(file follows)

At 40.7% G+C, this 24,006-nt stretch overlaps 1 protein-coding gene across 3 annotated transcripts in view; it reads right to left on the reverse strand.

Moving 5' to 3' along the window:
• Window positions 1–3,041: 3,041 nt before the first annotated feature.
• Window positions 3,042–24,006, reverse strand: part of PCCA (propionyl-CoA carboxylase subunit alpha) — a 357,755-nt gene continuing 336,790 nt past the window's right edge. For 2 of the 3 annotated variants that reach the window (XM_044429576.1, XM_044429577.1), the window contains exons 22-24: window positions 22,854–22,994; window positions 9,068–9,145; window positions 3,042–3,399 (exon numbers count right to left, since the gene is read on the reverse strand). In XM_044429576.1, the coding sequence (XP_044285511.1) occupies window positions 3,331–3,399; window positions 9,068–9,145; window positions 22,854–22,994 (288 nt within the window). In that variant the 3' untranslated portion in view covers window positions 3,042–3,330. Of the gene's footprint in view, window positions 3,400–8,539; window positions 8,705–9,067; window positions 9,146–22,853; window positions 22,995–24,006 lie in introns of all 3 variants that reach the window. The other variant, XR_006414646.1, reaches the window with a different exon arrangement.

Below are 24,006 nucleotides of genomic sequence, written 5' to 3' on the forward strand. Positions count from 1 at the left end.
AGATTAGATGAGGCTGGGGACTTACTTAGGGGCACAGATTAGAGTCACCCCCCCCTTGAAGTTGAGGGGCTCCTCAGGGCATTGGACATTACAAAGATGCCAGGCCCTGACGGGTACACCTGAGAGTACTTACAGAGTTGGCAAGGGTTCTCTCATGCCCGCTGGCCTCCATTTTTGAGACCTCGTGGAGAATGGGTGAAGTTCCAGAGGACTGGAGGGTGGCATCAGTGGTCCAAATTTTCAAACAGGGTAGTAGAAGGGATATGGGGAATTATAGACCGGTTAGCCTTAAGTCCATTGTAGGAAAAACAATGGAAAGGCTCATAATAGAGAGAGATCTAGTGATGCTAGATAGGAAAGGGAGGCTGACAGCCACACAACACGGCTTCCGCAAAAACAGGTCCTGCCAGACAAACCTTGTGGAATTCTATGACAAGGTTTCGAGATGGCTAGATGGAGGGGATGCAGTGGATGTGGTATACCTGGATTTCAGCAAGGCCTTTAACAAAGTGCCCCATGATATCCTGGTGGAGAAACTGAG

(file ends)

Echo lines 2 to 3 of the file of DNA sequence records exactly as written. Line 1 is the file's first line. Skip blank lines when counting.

Moving 5' to 3' along the window:
• Window positions 1–3,041: 3,041 nt before the first annotated feature.